RX bytes:271834756 (259.2 MiB)  TX bytes:189382050 (180.6 MiB)
 lo        Link encap:Boucle locale
           inet adr:  Masque:
           UP LOOPBACK RUNNING  MTU:65536  Metric:1
           RX packets:4781492 errors:0 dropped:0 overruns:0 frame:0
           TX packets:4781492 errors:0 dropped:0 overruns:0 carrier:0
           collisions:0 lg file transmission:1
           RX bytes:402951806 (384.2 MiB)  TX bytes:402951806 (384.2 MiB)

 eth1      Link encap:Ethernet  HWaddr XX:XX:XX:XX:XX:XX
           BROADCAST MULTICAST  MTU:1500  Metric:1
           RX packets:0 errors:0 dropped:0 overruns:0 frame:0
           TX packets:0 errors:0 dropped:0 overruns:0 carrier:0
           collisions:0 lg file transmission:1000
           RX bytes:0 (0.0 B)  TX bytes:0 (0.0 B)
ifconfig -a after plugging the adapter

Perfect, now let’s configure the network, edit the file /etc/network/interfaces by adding the following:

 auto eth1
 iface eth1 inet static
         netmask 24

Bring up eth1 end ping your bridge:

#  ifup eth1
 # ping
 PING ( 56(84) bytes of data.
 64 bytes from icmp_seq=1 ttl=64 time=1.86 ms
 64 bytes from icmp_seq=2 ttl=64 time=1.45 ms
 --- ping statistics ---
 2 packets transmitted, 2 received, 0% packet loss, time 1001ms
 rtt min/avg/max/mdev = 1.454/1.661/1.868/0.207 ms
Bring up eth1 and ping your bridge !

If it all works, you can move on to the HTTPS part, else, try using some networking tools such as tcpdump to determine what goes wrong.


New release of the Hue bridge uses HTTPS, of course it can’t rely on a real domain name since it’s connecting on the IP of the bridge and it can be different, after doing some reverse engineering it I found out how it works. Actually every bridge as an ID. Now that the link between your PI and the bridge is UP you can get your ID easily and prepare to create your own HTTPS certificate.

# openssl s_client -showcerts -connect </dev/null
Server certificate
subject=/C=NL/O=Philips Hue/CN=00xxxxxxxx
issuer=/C=NL/O=Philips Hue/CN=00xxxxxxxx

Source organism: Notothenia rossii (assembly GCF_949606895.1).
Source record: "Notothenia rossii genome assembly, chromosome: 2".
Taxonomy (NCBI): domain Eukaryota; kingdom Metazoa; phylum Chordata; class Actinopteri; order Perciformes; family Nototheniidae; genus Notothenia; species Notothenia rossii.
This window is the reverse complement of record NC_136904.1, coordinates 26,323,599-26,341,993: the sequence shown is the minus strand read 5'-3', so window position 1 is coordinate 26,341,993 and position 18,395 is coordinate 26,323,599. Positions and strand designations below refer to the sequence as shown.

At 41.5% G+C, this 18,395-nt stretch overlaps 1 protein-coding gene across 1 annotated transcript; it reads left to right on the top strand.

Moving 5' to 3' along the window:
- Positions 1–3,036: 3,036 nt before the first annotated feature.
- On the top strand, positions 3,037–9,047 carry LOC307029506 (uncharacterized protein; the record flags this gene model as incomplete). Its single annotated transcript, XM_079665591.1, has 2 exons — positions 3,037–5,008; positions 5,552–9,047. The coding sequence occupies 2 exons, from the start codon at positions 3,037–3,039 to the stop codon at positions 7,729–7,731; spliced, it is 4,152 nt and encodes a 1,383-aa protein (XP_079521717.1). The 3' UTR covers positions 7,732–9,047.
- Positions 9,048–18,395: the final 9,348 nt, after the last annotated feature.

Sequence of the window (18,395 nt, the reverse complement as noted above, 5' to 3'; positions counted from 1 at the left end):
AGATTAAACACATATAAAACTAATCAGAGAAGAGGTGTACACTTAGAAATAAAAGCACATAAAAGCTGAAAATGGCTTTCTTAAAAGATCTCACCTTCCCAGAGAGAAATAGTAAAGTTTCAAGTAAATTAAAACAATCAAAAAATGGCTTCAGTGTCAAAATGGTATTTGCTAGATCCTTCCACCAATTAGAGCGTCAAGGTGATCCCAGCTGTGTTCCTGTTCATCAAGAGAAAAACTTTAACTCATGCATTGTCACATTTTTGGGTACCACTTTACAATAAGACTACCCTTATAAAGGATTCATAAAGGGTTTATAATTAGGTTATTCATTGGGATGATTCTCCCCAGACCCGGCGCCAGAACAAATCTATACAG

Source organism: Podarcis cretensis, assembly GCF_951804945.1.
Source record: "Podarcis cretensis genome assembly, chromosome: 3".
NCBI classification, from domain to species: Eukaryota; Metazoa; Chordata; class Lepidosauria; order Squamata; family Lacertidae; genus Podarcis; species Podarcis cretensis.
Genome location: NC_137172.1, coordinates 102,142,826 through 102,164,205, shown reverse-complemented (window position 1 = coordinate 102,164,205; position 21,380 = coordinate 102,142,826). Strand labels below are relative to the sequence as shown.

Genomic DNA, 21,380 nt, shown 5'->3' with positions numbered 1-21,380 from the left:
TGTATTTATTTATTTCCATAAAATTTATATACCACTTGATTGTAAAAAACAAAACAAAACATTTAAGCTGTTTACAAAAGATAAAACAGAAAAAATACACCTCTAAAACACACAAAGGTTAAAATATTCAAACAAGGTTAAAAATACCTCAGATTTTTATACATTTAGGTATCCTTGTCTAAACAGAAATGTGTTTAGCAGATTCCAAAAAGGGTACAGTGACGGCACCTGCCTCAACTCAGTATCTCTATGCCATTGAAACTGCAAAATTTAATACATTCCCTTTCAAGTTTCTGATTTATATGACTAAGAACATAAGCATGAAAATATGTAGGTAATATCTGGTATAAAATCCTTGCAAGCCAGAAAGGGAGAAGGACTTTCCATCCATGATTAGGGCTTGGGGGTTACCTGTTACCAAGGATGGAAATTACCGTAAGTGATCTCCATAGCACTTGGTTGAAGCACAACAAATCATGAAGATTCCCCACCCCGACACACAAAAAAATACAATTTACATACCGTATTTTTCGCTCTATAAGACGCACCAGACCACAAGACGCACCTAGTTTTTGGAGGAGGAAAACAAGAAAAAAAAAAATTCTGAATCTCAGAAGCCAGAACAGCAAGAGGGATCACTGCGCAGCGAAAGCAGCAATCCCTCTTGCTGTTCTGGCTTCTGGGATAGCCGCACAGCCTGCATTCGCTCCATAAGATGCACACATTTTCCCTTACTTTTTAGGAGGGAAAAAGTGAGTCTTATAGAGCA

Check what's the CN of your bridge

So there you go you have your CN which is actually what’s necessary to create your own HTTPS certificate. If you want to change your ID, you can, you’ll have to change it also in the PHP below.

First create a directory to store your key, certificate.

# mkdir -p /etc/ssl/hue
Create the /etc/ssl/hue directory

Now the key and the certificate

# openssl req -newkey rsa:4096 -nodes -keyout key_hue.pem -x509 -days 3650 -out certificate_hue.pem
Create your self signed certificate

The only parameter that matters here is the CN, put a correct bridge ID, in my case I just changed a few values.

Finally just concat both files to create a pem.

# cat certificate_hue.pem key_hue.pem > pem_hue.pem
Create the full certificate

A word of advice, as of now (version 1806051111 of the bridge), the hue app will use HTTPS to connect to the bridge, the first time you validate the connection it will stick the certificate. If you ever change the certificate, you’ll have to remove the credentials in your Android/iOS (i.e clear all data of the app) and press on the button again.

Second word of advice, if you test a lot, be careful to keep clean your whitelist user, it gets messy very fast ! You can delete some doing a DELETE request on /api/userYouControl/config/whitelist/userYouWishTodelete

Reverse proxy

Do you remember the MAC address of your bridge ? If, as I previously said you did, then we will use it pretty soon.

Stay on your PI and open up again /etc/network/interfaces, we will change the mac address of eth0 so if it will be seen as a HUE bridge for the mobile apps. You can use the mac address of the real bridge and alter it so it’s different, I suggest you use this website to make it sure it’s still seen as “Philips Lighting BV“.